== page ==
(3) jon made the following comment | Nov 29, 2006 2:08:54 PM | Permalink

Copying the file will not modify the contents.

To my limited knowledge, only photographic applications include some guarantee (via "watermarking") metadata (EXIF) if the camera sets this (e.g., Canon DVK-E2 Data Verification Kit). There are no such protections in standard word processors.

(4) laocoon made the following comment | Nov 29, 2006 2:12:44 PM | Permalink

It is easy to ensure that not one single bit is changed, thus ensuring that the metadata, embedded data, formatting, line breaks, and everything else are kept totally unchanged.

Sign and encrypt the file.

Then copy around the encrypted file. Whenever you decrypt it, you will get exactly, bit for bit, the file you originally encrypted - with a digital signature to verify that not one bit has changed.

PGP/GPG is good for this purpose.

(5) antimedia made the following comment | Nov 29, 2006 2:38:55 PM | Permalink

There's no "chain of custody" with metadata, so it's impossible to say if a document has been altered from the original short of a full forensic examination of the hard drive on which the document was created.

If the metadata impeaches your opponent in some way, then it's safe to say that he was unaware that the metadata was tracking his every move. If, however, the metadata is vindicable it is not proof of innocence. It is the absence of proof of guilt. It may well provide impeachable evidence once a full forensic examination is done, but you would have to weigh the stakes against the expense before proceeding; that expense being both in time and money and in strength of position should the investigation not bear fruit.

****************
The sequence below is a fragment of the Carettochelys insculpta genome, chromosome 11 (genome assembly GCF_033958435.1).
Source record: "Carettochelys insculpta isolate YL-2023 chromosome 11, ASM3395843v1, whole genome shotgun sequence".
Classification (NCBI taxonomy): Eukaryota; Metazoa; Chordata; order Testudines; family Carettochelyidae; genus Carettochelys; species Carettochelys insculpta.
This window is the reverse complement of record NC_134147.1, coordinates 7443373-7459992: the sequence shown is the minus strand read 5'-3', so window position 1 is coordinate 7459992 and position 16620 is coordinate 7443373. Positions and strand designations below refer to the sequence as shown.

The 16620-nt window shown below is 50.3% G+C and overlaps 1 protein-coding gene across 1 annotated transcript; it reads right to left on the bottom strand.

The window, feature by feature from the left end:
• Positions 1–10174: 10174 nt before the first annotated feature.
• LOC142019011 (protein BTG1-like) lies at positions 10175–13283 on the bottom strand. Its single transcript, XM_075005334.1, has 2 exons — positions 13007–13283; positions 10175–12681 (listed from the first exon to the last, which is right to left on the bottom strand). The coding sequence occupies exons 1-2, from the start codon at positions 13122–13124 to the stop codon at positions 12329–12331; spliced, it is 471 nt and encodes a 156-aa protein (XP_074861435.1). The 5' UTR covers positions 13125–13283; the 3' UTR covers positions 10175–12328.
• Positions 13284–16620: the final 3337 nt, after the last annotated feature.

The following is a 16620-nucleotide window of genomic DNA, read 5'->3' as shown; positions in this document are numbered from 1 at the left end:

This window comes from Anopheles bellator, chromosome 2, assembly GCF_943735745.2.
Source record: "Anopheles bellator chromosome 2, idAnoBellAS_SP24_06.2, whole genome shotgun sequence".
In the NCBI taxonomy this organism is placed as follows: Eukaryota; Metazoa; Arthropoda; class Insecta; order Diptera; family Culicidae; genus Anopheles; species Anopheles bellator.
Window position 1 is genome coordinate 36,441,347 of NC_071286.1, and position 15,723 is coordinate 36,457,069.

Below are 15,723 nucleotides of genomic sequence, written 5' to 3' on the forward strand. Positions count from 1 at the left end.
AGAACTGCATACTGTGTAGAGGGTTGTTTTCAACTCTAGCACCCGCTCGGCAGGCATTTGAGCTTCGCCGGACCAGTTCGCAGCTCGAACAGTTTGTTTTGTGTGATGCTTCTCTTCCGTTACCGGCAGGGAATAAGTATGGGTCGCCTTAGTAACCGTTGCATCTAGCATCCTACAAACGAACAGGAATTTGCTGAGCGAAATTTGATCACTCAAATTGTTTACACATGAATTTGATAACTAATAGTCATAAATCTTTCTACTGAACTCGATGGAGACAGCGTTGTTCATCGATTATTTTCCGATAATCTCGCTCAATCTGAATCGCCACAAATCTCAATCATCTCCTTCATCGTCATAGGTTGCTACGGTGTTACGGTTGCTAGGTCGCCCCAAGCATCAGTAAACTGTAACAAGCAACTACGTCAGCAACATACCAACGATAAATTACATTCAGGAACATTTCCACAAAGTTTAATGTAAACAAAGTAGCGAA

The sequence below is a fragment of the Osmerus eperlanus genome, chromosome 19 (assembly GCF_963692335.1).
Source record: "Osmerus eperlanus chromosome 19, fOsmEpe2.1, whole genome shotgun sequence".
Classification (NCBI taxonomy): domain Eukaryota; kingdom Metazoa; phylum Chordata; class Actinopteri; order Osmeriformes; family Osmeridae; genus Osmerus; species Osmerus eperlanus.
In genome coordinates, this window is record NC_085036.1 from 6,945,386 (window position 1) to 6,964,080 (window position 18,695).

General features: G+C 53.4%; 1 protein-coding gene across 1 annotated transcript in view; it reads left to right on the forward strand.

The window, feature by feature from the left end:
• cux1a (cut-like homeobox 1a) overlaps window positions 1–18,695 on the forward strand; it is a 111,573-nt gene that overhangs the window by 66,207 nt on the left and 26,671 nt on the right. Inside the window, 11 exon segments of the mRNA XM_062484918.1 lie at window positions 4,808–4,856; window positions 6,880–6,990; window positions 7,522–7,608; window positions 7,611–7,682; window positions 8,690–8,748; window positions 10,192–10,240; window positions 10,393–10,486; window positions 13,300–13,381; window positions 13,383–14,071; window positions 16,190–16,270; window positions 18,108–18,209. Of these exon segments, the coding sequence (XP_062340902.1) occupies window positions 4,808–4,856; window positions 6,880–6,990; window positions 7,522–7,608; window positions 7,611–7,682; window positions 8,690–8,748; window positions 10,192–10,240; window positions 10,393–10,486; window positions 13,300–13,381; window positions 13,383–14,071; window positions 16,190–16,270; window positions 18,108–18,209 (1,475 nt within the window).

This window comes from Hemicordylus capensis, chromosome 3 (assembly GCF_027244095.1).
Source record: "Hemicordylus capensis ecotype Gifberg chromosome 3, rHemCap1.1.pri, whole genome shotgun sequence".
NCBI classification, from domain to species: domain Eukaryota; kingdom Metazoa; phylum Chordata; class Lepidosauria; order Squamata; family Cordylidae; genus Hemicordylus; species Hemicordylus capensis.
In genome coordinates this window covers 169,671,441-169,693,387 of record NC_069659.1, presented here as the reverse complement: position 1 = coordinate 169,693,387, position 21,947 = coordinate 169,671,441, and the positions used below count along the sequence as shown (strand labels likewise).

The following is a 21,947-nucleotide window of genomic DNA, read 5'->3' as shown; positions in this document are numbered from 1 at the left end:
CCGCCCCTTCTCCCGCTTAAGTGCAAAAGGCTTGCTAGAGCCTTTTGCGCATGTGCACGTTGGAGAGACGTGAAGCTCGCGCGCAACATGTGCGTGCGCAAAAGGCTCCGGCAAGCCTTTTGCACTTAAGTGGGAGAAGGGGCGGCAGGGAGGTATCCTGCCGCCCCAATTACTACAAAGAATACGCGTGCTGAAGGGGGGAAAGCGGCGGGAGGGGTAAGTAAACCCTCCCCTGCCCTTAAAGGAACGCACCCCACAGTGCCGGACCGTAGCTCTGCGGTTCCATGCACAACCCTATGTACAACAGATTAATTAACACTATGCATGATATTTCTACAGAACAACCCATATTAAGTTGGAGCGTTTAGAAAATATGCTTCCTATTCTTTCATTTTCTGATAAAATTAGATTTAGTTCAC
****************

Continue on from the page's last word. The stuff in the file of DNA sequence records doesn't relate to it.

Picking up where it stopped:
(6) Carlos made the following comment | Nov 29, 2006 4:12:07 PM | Permalink

Beldar, glad to see you back in action. You were right in the Harriet Miers discussions, and there are many readers (including a few Texas lawyers from the UT law class of 1980) who are still irritated about the whole matter, even though Judge Alito will probably be a superb justice. Your insight is valued by many, so pace yourself, lest we have to click on your link for a year between posts.

(7) Kent G. Budge made the following comment | Nov 29, 2006 4:15:50 PM | Permalink

Beldar's back! Yay!

Wonderful war story. Well worth any silly questions. Remind me to mind my Ps and Qs so I never end up in the witness stand!

(8) Phelps made the following comment | Nov 29, 2006 6:35:00 PM | Permalink

Copying the file to any media (even a CD-ROM) will destroy metadata. You'll lose the system accessed/modified dates on CD.

The way we have approached it is to immediately hire a forensic expert and have them actually go onsite and make forensic images of the entire hard drive(s). Then, the other side can muster up thier own expert to check the image for privileged documents, and your expert can then dig out all the metadata (and give you a nice EED summary/database) for you to review.